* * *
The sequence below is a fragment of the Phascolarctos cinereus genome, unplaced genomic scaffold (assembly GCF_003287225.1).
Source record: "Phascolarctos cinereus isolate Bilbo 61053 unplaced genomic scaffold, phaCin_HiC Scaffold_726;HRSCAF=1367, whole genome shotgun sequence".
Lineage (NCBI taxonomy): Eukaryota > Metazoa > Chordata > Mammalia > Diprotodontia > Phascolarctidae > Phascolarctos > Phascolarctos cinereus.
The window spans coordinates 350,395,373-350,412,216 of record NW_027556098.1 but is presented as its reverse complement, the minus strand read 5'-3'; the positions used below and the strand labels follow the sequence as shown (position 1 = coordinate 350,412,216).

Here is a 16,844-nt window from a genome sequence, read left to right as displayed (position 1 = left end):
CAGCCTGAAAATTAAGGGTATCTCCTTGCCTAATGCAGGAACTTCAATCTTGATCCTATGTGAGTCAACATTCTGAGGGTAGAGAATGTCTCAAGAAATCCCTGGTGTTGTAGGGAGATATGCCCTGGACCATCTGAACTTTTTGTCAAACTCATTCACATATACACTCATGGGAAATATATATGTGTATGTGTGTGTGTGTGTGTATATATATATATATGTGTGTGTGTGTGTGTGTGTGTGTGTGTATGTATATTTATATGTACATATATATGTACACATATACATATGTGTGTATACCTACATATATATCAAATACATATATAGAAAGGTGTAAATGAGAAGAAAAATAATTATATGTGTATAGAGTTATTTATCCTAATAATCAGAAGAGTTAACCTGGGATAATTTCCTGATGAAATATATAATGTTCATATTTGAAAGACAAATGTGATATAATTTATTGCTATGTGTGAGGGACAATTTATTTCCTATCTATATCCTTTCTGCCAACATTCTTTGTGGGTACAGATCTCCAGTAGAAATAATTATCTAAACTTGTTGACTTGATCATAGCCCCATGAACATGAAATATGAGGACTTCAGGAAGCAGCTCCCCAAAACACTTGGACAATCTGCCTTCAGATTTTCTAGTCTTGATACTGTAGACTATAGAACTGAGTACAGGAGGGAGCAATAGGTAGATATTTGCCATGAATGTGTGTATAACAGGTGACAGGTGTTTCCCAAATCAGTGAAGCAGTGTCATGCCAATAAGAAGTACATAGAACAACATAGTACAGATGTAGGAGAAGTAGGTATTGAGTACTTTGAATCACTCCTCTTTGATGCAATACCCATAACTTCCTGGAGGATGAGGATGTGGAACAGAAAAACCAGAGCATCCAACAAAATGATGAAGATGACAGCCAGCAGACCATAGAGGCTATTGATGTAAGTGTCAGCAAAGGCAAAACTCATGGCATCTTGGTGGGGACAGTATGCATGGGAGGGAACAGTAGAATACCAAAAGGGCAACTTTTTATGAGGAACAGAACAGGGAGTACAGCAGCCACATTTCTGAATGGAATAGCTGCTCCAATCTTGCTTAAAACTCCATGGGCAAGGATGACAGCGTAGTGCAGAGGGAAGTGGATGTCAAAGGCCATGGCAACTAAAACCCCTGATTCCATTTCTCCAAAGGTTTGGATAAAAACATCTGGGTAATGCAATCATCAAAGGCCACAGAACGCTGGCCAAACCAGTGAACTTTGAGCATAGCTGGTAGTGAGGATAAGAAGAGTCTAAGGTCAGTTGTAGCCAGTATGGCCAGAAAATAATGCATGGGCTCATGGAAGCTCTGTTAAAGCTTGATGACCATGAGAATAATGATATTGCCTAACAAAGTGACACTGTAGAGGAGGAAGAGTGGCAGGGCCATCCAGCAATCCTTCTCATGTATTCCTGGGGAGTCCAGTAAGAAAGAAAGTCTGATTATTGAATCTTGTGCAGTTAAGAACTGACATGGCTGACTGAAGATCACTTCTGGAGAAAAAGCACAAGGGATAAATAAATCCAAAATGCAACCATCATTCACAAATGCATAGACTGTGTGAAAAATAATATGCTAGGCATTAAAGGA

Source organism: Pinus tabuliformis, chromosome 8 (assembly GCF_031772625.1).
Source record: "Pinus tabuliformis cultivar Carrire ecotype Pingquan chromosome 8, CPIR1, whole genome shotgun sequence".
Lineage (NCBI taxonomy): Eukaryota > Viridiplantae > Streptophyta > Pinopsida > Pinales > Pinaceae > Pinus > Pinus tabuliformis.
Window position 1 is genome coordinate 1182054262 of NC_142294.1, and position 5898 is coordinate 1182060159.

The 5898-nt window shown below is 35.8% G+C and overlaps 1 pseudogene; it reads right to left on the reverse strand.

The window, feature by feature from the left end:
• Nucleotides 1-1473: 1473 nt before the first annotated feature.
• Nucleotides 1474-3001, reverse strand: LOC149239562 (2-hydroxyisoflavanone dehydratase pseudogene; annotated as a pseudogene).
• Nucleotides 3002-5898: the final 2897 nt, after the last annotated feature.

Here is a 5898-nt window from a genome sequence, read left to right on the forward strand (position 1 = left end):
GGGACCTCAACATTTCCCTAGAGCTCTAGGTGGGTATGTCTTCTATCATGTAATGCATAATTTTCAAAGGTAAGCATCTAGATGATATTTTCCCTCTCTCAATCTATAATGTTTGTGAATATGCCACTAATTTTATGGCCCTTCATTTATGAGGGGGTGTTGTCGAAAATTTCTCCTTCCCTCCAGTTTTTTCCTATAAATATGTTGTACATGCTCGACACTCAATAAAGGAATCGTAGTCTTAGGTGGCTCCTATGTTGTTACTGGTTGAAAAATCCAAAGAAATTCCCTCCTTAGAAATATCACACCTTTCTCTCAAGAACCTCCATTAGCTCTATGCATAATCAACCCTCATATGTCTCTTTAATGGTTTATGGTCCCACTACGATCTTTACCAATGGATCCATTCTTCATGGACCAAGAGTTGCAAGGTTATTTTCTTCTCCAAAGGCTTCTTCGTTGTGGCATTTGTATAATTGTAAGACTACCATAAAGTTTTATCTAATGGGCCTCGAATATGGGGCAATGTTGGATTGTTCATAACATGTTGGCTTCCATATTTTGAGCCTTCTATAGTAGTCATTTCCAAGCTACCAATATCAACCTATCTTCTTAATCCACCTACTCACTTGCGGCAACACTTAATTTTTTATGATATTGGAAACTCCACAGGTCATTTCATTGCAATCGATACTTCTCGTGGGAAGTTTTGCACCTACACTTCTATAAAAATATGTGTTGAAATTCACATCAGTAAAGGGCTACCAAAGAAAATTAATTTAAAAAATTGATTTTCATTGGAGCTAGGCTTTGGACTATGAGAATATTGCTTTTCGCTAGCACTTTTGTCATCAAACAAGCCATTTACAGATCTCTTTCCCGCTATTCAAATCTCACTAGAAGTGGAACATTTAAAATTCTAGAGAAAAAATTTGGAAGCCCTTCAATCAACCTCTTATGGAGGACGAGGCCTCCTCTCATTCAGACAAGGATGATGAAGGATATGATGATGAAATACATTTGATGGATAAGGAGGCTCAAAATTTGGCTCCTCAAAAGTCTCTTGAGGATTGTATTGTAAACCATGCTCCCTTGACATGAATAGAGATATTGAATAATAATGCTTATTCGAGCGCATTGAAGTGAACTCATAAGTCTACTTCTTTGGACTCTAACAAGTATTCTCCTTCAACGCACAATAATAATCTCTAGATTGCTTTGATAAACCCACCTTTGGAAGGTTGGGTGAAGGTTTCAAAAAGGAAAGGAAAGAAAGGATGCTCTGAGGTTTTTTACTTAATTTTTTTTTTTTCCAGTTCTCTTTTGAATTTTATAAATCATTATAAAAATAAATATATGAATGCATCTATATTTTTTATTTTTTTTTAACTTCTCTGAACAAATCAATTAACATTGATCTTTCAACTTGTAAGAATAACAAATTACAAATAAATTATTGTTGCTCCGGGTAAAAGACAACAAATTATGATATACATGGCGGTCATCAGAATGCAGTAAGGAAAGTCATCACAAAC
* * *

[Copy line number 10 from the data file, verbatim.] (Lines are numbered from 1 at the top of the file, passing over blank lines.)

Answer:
Window position 1 is genome coordinate 1182054262 of NC_142294.1, and position 5898 is coordinate 1182060159.